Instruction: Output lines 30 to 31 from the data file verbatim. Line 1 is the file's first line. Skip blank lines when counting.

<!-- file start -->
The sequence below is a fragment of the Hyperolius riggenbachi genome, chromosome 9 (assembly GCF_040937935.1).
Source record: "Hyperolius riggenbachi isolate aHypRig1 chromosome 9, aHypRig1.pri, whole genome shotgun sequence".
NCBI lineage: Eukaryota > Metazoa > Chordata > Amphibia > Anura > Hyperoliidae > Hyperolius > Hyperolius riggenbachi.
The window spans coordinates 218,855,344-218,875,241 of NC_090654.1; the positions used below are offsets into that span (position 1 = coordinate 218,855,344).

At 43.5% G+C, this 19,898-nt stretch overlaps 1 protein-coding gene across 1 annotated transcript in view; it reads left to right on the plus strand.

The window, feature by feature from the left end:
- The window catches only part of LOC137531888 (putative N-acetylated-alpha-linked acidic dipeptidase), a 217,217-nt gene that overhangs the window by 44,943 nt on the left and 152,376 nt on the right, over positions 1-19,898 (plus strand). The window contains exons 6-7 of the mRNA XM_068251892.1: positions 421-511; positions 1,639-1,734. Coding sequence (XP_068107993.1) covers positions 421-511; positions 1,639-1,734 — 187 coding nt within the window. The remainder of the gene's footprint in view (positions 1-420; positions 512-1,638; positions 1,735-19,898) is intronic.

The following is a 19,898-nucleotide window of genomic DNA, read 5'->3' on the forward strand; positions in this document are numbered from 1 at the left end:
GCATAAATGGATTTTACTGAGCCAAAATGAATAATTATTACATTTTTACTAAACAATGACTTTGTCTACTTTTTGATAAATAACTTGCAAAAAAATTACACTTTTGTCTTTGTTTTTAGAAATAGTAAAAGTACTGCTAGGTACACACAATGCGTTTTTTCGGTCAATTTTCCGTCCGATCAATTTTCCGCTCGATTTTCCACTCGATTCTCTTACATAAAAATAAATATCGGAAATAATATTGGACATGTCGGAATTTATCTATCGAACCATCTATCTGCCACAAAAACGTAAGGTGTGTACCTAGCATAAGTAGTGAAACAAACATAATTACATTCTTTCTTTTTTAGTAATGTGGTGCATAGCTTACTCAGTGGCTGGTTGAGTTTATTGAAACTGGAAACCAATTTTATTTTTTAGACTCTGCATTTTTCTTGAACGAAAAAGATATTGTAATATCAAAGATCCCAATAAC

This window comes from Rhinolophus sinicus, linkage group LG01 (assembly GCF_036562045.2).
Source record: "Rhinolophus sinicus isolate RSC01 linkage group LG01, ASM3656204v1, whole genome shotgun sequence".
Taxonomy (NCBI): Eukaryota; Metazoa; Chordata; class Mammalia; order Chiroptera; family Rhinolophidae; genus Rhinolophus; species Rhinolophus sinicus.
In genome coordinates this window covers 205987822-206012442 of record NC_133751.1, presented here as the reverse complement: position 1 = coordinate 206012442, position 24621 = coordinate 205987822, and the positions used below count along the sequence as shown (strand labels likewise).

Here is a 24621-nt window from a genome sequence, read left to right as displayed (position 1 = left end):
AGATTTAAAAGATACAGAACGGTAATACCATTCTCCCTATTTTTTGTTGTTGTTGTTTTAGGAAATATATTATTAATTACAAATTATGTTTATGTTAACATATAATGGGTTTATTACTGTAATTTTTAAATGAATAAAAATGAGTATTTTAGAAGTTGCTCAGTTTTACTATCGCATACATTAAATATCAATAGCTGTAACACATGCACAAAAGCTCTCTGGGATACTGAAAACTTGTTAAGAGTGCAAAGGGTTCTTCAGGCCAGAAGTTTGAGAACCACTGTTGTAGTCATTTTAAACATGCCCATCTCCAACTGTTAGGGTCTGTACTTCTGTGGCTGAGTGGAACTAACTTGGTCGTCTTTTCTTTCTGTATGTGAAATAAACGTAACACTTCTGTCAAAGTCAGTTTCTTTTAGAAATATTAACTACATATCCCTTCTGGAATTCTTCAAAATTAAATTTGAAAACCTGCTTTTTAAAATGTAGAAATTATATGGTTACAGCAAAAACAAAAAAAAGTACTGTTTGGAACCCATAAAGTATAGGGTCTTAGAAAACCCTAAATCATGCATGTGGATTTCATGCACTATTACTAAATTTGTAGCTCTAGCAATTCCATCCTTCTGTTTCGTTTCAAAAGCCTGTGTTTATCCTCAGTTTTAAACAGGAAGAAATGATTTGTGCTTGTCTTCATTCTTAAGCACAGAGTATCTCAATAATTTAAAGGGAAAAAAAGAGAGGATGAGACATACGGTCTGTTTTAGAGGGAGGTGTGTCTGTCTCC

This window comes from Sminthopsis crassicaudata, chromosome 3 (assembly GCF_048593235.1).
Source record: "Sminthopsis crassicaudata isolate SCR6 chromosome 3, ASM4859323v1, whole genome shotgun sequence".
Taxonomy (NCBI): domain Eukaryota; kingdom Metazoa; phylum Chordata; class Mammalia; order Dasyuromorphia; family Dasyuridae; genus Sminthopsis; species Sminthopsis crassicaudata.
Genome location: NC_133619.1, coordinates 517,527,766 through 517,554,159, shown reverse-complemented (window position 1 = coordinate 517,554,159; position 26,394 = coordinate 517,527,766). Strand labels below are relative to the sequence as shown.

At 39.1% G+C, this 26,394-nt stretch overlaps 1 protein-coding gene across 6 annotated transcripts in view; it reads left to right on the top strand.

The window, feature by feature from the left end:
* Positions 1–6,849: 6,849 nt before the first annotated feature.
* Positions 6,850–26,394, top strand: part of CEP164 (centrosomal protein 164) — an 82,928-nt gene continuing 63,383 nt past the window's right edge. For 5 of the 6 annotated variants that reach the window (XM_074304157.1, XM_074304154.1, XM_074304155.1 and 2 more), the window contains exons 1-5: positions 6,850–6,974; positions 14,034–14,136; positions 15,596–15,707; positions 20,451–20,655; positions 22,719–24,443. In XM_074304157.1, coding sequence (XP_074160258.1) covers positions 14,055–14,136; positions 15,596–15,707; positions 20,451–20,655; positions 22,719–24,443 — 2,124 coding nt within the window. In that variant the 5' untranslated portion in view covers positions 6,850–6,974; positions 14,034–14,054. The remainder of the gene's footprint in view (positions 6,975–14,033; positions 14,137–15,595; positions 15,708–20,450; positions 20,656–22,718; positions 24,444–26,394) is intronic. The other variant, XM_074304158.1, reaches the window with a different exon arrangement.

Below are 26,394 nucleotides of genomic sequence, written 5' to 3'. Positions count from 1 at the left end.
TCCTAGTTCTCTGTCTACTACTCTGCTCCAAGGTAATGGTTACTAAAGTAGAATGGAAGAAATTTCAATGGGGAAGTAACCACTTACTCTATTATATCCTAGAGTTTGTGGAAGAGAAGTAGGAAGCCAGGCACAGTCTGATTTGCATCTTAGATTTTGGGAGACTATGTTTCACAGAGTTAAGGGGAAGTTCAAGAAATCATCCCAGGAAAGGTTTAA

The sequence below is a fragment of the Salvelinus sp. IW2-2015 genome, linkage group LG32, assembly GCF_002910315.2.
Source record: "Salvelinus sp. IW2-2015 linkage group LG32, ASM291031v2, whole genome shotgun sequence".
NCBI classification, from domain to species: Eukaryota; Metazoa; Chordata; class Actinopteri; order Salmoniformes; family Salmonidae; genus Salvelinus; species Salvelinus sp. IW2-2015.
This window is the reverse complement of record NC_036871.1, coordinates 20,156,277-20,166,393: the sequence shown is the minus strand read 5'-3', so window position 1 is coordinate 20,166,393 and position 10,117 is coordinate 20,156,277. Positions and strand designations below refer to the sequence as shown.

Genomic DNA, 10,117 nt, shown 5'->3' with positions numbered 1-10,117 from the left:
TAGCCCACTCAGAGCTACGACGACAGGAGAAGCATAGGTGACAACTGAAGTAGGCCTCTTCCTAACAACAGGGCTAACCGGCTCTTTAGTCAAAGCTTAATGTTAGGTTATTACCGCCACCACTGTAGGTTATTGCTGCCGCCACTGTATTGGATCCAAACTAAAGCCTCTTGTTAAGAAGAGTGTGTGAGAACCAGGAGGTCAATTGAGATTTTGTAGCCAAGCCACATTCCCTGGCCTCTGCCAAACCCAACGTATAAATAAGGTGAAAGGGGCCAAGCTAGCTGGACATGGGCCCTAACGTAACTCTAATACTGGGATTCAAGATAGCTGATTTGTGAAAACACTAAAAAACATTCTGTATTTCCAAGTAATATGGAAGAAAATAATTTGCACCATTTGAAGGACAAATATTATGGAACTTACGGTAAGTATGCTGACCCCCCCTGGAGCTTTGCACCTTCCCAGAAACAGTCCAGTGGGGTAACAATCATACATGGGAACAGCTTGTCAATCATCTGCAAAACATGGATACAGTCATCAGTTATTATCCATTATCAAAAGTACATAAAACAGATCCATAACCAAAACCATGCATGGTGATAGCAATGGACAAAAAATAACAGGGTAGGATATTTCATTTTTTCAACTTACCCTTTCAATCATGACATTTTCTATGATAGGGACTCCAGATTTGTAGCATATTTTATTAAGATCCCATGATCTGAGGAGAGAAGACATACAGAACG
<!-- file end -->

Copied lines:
Genomic DNA, 10,117 nt, shown 5'->3' with positions numbered 1-10,117 from the left:
TAGCCCACTCAGAGCTACGACGACAGGAGAAGCATAGGTGACAACTGAAGTAGGCCTCTTCCTAACAACAGGGCTAACCGGCTCTTTAGTCAAAGCTTAATGTTAGGTTATTACCGCCACCACTGTAGGTTATTGCTGCCGCCACTGTATTGGATCCAAACTAAAGCCTCTTGTTAAGAAGAGTGTGTGAGAACCAGGAGGTCAATTGAGATTTTGTAGCCAAGCCACATTCCCTGGCCTCTGCCAAACCCAACGTATAAATAAGGTGAAAGGGGCCAAGCTAGCTGGACATGGGCCCTAACGTAACTCTAATACTGGGATTCAAGATAGCTGATTTGTGAAAACACTAAAAAACATTCTGTATTTCCAAGTAATATGGAAGAAAATAATTTGCACCATTTGAAGGACAAATATTATGGAACTTACGGTAAGTATGCTGACCCCCCCTGGAGCTTTGCACCTTCCCAGAAACAGTCCAGTGGGGTAACAATCATACATGGGAACAGCTTGTCAATCATCTGCAAAACATGGATACAGTCATCAGTTATTATCCATTATCAAAAGTACATAAAACAGATCCATAACCAAAACCATGCATGGTGATAGCAATGGACAAAAAATAACAGGGTAGGATATTTCATTTTTTCAACTTACCCTTTCAATCATGACATTTTCTATGATAGGGACTCCAGATTTGTAGCATATTTTATTAAGATCCCATGATCTGAGGAGAGAAGACATACAGAACG